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17 Sep 2013

New Flu Vaccine for Children

Pharmacists in the community can now offer influenza nasal spray vaccine to children and adolescents on a private basis. The NHS started to vaccinate 2 and 3 year olds with this same vaccine in the last few weeks. The vaccine provides protection for the flu season 2013/14 and is suitable for children up to the age of 18 years.

Pharmacists administer the vaccine by spray into each nostril. No injection is necessary. The vaccine takes about 2 weeks to become effective and provides 60% to 100% protection. The nasal spray vaccine, called Fluenz, is a new type of vaccine for flu. Fluenz contains live virus in a weakened form and can produce a very mild flu-like illness. More traditional flu vaccines, given by injection, contain virus material that is not active and cannot cause an infection, even a mild one. The nasal spray vaccine provides better protection in children and adolescents, but is not recommended in adults, where it is a less effective vaccine.

During the coming years the NHS plans to extend annual flu vaccination to all younger school age children. This, it is hoped, will reduce illness in children, but also reduce the transmission of flu through communities. Children are known as super-vectors for the flu, as they tend to have multiple contacts and spread flu infection quickly.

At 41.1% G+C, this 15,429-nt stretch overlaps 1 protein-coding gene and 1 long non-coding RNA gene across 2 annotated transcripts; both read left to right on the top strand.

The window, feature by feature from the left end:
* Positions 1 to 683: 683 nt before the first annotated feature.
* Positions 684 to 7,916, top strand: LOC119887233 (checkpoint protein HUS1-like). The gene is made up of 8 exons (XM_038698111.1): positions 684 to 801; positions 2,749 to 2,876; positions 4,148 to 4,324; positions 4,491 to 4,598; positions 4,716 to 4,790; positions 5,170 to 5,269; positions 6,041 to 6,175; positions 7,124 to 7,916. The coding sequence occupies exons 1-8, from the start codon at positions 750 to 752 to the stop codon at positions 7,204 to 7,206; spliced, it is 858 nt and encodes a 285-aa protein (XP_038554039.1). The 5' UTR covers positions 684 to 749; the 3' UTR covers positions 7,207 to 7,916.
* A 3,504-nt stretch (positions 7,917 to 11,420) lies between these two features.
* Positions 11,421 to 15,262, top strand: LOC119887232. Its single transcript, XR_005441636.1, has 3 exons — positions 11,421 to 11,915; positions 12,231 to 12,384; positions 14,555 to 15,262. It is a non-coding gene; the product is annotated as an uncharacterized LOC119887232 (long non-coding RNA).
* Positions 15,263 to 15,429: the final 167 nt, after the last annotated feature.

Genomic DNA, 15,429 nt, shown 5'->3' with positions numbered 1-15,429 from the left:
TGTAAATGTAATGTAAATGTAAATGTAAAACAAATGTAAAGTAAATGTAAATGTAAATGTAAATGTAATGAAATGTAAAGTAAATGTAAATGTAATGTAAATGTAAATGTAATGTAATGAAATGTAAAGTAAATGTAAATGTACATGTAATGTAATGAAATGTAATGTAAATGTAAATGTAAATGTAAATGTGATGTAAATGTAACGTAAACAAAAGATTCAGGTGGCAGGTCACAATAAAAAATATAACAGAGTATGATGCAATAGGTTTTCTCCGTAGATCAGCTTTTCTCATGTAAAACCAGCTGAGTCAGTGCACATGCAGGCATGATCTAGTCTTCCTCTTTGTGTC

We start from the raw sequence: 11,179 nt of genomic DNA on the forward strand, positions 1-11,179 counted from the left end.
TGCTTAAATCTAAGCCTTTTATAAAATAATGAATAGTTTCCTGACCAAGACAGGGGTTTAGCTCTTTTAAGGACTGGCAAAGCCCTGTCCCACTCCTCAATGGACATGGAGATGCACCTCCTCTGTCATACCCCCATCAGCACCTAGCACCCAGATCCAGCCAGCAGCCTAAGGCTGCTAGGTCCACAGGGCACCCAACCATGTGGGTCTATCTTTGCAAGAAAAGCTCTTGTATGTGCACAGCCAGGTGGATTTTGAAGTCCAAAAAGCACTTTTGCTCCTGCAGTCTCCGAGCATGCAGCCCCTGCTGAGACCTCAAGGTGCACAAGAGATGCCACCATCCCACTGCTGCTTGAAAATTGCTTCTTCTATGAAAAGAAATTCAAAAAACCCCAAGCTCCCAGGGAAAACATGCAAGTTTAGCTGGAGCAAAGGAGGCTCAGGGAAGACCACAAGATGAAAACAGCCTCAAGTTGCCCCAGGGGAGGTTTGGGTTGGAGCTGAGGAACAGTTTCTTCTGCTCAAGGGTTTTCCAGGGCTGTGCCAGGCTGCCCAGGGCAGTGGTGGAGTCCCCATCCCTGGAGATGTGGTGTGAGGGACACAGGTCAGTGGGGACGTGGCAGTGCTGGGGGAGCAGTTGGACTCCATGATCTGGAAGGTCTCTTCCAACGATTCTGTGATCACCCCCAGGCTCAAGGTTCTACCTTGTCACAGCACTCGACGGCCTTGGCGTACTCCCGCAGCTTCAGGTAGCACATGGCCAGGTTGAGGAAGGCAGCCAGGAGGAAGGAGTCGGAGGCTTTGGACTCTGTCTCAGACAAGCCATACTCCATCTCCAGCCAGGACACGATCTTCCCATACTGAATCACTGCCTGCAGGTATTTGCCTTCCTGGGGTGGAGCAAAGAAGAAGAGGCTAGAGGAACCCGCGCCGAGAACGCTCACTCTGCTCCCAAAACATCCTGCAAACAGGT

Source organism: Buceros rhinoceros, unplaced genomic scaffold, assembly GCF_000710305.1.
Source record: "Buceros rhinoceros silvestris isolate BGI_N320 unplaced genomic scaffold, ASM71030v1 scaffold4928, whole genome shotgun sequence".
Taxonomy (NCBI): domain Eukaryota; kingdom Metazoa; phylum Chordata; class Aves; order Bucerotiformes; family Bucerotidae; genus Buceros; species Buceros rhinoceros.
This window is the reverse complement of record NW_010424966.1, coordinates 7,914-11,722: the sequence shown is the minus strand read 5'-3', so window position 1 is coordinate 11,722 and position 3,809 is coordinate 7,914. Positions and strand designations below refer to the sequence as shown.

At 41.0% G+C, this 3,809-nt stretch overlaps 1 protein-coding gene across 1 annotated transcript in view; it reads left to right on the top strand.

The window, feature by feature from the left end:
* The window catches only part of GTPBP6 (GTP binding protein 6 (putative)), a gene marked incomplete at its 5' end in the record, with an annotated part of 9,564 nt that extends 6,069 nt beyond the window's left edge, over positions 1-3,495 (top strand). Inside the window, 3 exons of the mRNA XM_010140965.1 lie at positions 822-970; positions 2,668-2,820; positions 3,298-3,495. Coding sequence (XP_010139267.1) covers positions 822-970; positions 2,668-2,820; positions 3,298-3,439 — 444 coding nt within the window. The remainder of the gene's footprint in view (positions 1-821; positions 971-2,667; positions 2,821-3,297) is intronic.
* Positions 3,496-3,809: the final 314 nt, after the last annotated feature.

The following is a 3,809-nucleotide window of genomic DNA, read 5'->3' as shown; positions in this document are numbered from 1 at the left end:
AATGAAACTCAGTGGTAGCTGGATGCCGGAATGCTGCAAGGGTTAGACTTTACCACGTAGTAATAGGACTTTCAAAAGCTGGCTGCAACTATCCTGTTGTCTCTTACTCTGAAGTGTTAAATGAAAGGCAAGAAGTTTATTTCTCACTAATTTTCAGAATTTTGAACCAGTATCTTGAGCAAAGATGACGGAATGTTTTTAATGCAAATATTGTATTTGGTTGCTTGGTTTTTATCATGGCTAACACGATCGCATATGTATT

Children who are in contact with severely immunocompromised people are not candidates for Fluenz, as they might spread the weakened virus in the vaccine to vulnerable people.

Pharmacists provide Fluenz vaccination on a private basis. Older children, over 16 years, can self-refer. In most cases parents of younger children will be the ones to decide whether to vaccinate their children. At the moment until NHS funding is available, in most cases, Fluenz vaccination for children over 5 years can only be administered privately with patients or their parents making a payment. The fee is set by pharmacies. In coming years the NHS may sponsor pharmacists to administer the vaccine.

Pharmacists are allowed to administer Fluenz Vaccine, which is normally a prescription only medicine, by a using a set of instructions called a Patient Group Direction (PGD). The PGD specifies which children are eligible for vaccination and which children are excluded. Children with severe asthma or some other medical problems are not eligible. Pharmacists receive specialist training before they are permitted to administer the new nasal spray vaccine. The PGD is provided by Red Box Healthcare Ltd through its website Red Box is the largest provider of PGDs for community pharmacies and is not making a charge for pharmacists to use the new PGD.

Pharmacists can, by arrangement, administer Fluenz to children in schools through the PGD.

Pharmacist can now offer parents the choice to vaccinate their children against flu, where they might not currently have the option through the NHS.

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